Prevent unplanned urbanisation

Make urban infrastructure more resilient to disasters

Published : 10 Nov 2021 08:36 PM | Updated : 12 Nov 2021 09:56 AM

A new wave of unplanned urbanisation over the last decade has changed the landscape of Dhaka, leaving the city dwellers in risk. Dire consequences of unplanned urbanisation are already evident in the poor living condition. Because of rapid and poorly planned urbanisation, Dhaka is becoming more and more vulnerable to both natural and man-made hazards. Dhaka is characterised by the poor living standards, building construction without consideration of safety measures, lack of public awareness to hazards, and poorly enforced building code.

Many buildings are rising without proper zoning concept and guidelines as the city authorities allow poorly constructed buildings and old buildings to live. These buildings are very much vulnerable to earthquake, fire hazards and other types of building collapse causing unnecessary deaths. Besides the mentioned vulnerabilities the urban habitants are living with increased risk of industrial hazards and health related risks. Increasing number of industrial complexes is taking place with rapid urbanisation and when a natural or man-made disaster occurs in an urban area, these industrial complexes and hazardous materials cause considerable disasters such as fire, explosions, radioactive radiation and so on.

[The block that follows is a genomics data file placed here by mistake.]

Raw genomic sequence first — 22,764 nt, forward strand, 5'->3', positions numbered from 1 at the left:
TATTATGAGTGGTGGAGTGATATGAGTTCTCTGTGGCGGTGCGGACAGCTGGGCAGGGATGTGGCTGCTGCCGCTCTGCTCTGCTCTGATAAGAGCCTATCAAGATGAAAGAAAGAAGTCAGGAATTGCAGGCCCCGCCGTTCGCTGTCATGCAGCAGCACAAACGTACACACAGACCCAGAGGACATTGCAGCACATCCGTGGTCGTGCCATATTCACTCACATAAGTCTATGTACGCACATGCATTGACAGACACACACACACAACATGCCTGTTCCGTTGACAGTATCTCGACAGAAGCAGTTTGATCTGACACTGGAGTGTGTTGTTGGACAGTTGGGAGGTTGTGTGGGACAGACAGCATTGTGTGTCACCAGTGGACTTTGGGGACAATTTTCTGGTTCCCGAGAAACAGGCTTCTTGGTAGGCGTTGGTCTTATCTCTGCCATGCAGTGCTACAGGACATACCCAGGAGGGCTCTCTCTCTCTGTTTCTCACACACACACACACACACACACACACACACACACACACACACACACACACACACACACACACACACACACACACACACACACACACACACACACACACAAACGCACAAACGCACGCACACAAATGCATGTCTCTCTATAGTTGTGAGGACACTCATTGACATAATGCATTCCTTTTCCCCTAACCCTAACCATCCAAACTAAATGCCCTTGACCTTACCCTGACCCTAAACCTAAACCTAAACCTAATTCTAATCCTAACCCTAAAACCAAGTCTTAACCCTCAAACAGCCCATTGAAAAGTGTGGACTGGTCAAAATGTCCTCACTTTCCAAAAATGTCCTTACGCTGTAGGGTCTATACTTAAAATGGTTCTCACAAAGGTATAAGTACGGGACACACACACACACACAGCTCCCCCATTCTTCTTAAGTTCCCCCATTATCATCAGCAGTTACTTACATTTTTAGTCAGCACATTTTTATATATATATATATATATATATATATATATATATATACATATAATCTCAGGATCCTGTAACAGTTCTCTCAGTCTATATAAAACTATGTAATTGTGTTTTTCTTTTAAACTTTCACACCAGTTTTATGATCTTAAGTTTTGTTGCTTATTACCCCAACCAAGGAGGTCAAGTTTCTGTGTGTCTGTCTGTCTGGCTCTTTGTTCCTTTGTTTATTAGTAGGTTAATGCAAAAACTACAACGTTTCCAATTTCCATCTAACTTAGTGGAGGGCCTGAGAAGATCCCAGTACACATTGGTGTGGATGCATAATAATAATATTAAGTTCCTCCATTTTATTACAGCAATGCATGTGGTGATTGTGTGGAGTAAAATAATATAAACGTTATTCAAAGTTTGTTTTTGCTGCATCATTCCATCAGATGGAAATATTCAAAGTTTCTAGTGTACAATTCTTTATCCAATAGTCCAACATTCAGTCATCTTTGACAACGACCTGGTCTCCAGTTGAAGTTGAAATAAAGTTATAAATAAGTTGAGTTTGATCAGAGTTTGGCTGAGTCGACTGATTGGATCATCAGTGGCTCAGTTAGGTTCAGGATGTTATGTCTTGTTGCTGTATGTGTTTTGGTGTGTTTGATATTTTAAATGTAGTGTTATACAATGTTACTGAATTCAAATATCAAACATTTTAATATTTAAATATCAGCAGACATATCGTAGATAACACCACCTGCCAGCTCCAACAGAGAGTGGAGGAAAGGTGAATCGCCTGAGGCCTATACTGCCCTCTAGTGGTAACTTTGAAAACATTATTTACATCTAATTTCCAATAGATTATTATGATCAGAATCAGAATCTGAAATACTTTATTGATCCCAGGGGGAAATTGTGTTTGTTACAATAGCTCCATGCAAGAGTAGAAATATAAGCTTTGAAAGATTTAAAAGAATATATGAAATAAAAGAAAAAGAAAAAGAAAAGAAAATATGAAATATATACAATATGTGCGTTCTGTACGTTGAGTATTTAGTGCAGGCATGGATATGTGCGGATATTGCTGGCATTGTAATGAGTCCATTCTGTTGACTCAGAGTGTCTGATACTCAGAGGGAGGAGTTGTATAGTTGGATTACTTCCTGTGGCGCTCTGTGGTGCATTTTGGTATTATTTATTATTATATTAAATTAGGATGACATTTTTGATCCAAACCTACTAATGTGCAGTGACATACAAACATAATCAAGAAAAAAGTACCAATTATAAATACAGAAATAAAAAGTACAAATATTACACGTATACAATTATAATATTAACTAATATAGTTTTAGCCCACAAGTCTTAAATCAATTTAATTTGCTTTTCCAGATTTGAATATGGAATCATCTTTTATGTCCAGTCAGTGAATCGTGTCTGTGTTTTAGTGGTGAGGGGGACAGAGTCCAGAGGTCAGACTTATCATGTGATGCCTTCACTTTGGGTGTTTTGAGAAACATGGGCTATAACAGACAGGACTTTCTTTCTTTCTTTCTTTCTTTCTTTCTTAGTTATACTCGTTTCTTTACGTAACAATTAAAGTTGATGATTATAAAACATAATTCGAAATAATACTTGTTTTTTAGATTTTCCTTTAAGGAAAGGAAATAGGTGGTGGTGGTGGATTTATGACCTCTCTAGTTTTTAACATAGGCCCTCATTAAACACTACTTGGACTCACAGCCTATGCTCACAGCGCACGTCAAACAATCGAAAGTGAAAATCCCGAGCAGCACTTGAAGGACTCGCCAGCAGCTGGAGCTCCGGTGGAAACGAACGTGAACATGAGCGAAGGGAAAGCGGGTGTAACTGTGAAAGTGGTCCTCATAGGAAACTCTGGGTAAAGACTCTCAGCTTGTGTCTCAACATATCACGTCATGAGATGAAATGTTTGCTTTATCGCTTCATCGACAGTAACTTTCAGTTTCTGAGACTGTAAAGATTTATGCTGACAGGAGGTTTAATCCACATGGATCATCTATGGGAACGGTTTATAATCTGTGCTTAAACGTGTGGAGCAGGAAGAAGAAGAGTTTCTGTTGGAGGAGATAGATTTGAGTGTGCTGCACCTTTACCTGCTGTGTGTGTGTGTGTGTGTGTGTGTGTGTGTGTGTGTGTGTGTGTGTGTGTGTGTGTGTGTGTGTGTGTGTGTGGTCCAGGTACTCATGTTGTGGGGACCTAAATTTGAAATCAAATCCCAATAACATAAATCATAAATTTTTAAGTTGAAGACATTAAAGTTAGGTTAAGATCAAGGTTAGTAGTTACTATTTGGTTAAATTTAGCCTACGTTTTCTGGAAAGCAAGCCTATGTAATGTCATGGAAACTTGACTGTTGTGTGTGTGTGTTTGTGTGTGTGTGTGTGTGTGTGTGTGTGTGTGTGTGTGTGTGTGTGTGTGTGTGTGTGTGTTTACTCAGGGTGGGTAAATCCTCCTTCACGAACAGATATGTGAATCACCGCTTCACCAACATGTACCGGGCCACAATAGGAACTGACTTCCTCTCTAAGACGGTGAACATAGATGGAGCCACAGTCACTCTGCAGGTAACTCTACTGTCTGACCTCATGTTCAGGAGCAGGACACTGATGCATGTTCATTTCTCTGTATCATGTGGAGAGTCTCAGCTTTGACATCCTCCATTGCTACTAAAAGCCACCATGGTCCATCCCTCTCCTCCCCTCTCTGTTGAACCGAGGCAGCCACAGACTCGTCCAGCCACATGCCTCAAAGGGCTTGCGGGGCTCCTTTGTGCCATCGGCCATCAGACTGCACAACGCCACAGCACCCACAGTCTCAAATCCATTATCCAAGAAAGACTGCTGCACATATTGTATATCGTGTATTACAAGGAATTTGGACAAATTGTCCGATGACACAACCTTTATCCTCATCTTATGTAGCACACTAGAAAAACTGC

Read more: ‘Planned urbanisation imperative to ensure safe habitation’

Relevant stakeholders, policymakers and experts 

should work together under one umbrella to 

ensure a risk resilient infrastructure system

Strengthening urban governance has become very much necessary on the part of the government and city planners. There are numerous characteristics of current urban planning and development that pose serious threats to the life and wealth of city dwellers. For example, the lack of enforcement of building code, planning permission and regulatory investment, often linked to corruption, allow the transfer of risk from construction companies to those who live and work in the buildings.

Proper implementation of land use plan and enforcement of building code are also important to make an urban area more resilient to disasters. Multi-hazard approaches need to be ensured in policies, regulations and plans to reduce urban risk that will make Dhaka safer in the long-run.

In order to reduce disaster risks, it is of great concern to have good control over the entire practice of design and construction of structures. Relevant stakeholders, policymakers and experts should work together under one umbrella to ensure a risk resilient infrastructure system.

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